We all have experienced others telling us we are “not good enough”. Growing up, it might be that we never quite got the love and admiration we all need from our parents, from our teachers or friends. When we love something so much and don’t get that back, it leaves a narcissistic wound – “Why doesn’t someone love me?”.
It doesn’t necessarily always start with parents. It can be our first romantic relationship – but it often starts with parents, or even our perceptions of a Christian message that tells us we were “born in sin.”
I recall when I was a boy of 10 or 11, after seeing Superman on TV, I would don a towel on my back, and jump 3 metres from a tree branch, or from the roof of our 2-storey house. I just wanted to be acknowledged – “Look at me mum – I’m superman!” and my mum would say “Don’t be stupid – you will hurt yourself!” Unfortunately, without recognising this, many people will go throughout their lives trying to heal these hurts through trying to acquire other people or things, instead of searching for the answer within themselves.
The lesson in this discussion is to guide us to be willing to gently open up our wounds – the “I’m not good enough” stories, and to ask for help to have them healed.
If we have a food, drugs, alcohol, or other addiction and feel out of control, you can bet we have a wound! Instead of distracting ourselves through bad habits, addictions, unhealthy relationships, or external wants, it is time to finally allow a place to start the healing process.
A Dragon Meditation
I like to use what I call a “dragon meditation”. This has been adapted from Glenn Schiraldi’s work with US Marines in being able to deal with emotional trauma in an attempt to mitigate Post Traumatic Stress Disorder (PTSD).
When we are trying to get to a happy place in our lives, often we feel this “yank” on our legs and down we go to the bottom of a very deep well that we are trying to climb out of, desperate to reach the light at the top. What is dragging us down is what I call “Godzilla” – this dragon that keeps dragin’ us down. It’s very scary – and the last thing we wish to do is face this thing. That’s why many go for addictions such as drink, drugs (recreational as well as medicinal), gambling, sex.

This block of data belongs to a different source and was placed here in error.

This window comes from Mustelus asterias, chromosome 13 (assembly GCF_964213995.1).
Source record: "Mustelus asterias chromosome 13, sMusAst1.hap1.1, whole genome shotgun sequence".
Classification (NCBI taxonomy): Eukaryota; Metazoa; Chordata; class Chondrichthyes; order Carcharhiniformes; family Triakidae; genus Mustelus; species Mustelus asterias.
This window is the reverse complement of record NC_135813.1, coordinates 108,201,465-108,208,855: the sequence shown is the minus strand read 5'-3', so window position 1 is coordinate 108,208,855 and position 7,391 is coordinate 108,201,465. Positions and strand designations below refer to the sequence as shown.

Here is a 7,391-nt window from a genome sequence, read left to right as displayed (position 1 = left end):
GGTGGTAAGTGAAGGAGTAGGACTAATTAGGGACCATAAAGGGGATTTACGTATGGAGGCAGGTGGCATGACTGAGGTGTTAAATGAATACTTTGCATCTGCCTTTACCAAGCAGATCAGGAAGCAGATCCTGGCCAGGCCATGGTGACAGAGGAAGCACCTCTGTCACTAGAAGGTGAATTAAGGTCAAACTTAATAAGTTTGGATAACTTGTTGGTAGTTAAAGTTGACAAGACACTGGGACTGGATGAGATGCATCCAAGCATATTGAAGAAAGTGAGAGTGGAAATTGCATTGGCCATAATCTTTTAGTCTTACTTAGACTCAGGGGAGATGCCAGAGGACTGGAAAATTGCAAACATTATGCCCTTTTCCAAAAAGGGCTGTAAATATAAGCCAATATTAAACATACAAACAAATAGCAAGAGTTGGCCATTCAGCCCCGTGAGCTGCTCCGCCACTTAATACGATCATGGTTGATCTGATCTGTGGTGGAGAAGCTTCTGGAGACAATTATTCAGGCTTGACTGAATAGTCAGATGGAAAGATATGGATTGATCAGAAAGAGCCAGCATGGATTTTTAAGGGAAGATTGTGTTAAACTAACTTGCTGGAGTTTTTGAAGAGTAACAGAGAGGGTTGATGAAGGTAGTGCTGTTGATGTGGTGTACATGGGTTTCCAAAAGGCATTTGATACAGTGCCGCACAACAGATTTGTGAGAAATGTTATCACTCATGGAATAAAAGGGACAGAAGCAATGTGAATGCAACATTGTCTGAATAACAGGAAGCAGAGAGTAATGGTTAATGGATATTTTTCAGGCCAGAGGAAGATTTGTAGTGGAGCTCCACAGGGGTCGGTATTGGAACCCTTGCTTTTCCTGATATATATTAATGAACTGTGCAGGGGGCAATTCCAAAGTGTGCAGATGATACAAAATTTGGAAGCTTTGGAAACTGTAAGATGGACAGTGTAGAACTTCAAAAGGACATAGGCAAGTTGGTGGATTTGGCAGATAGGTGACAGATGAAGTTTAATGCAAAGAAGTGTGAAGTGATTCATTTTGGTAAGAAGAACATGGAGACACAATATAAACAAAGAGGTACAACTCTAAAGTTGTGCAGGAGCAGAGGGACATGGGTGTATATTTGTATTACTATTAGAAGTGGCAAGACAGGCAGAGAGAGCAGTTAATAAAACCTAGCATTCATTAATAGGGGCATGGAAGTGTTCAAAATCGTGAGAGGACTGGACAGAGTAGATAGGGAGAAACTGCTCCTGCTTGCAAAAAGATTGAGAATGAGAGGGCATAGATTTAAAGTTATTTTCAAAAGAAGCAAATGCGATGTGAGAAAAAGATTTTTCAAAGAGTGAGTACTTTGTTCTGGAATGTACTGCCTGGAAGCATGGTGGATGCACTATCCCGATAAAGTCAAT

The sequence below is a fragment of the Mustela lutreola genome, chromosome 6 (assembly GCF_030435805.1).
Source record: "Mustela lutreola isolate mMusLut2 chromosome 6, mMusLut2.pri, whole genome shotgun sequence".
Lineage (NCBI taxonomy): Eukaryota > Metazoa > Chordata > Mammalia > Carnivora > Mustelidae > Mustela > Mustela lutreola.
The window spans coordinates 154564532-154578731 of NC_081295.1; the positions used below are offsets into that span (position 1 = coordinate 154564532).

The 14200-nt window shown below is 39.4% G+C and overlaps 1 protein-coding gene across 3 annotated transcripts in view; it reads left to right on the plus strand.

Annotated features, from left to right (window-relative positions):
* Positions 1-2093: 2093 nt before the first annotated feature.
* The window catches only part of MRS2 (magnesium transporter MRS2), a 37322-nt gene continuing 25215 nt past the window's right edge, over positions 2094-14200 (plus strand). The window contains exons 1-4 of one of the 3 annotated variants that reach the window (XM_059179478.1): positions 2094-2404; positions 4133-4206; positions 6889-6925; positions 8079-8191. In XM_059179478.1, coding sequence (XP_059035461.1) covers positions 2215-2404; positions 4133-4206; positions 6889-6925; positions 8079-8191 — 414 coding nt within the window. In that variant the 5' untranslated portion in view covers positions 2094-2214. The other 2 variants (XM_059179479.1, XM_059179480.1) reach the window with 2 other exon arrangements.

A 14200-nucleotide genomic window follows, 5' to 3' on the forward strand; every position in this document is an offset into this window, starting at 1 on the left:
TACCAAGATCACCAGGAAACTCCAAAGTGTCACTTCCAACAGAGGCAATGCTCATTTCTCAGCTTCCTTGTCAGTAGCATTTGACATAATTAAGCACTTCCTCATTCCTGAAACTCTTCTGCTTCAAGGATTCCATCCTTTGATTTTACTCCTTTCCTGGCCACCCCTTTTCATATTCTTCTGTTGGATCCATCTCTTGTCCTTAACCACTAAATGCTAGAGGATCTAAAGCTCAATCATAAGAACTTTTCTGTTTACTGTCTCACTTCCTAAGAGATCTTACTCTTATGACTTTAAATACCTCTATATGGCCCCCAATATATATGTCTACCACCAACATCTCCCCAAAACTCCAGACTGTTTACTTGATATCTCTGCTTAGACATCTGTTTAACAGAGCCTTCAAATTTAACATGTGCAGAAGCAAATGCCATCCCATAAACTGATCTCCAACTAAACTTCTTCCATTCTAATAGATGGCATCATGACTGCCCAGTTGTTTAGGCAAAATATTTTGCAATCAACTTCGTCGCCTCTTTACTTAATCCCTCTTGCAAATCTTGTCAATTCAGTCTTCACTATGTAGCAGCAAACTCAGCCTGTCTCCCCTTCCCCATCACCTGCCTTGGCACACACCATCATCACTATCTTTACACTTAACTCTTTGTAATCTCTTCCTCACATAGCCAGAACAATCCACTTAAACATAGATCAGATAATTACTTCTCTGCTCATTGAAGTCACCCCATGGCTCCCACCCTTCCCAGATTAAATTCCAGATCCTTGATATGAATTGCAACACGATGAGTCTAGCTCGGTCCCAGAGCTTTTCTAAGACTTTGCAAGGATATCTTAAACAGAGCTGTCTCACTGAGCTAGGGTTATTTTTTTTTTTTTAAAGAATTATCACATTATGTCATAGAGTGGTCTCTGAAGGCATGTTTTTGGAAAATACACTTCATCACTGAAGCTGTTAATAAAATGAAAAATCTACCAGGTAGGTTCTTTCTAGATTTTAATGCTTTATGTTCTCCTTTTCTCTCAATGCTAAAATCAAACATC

However the truth is we have to face up to this dragon sooner or later – the inner fears, emotions and trauma need to be dealt with – if we are ever to find joy and peace in our lives.
Author: Dr Peter Noordink, BA, Grad Dip App Sc, PhD, MAPS.
Dr Peter Noordink is a Brisbane Psychologist with over 25 years’ experience in areas such as pain management, aged care, suicide prevention, trauma, improving self-worth, teenage issues, and helping middle aged men and women deal with the problems of midlife. He uses a very gentle approach to explore issues which are currently impacting on one’s general and psychological wellbeing.
To make an appointment try Online Booking. Alternatively, you can call M1 Psychology Brisbane on (07) 3067 9129
- Brown, Brené, Ph.D. Daring Greatly: How the courage to be vulnerable transforms the way we live, love, parent, and lead. New York City, NY: Gotham.
- Long, Colleen. Psy.D. (2017). The Wound is Where the Light Enters You – The key to breaking free from food addiction and losing the weight for good. https://www.psychologytoday.com/au/blog/the-happiness-rx/201706/the-wound-is-where-the-light-enters-you
- Schiraldi, Glenn, Ph.D. (2011). The Complete Guide to Resilience. Resilience Training International, Ashburn.
- Soeiro, L., Ph.D. (2018). 15 Ways Manipulative People Control You, and Why They Do It – Being manipulated feels awful, until you realize what’s really going on. https://www.psychologytoday.com/au/blog/i-hear-you/201806/15-ways-manipulative-people-control-you-and-why-they-do-it
- Whitaker, Robert, Ph.D. (2010). Anatomy of an Epidemic: Magic Bullets, Psychiatric Drugs, and the Astonishing Rise of Mental Illness in America, Crown Publishing.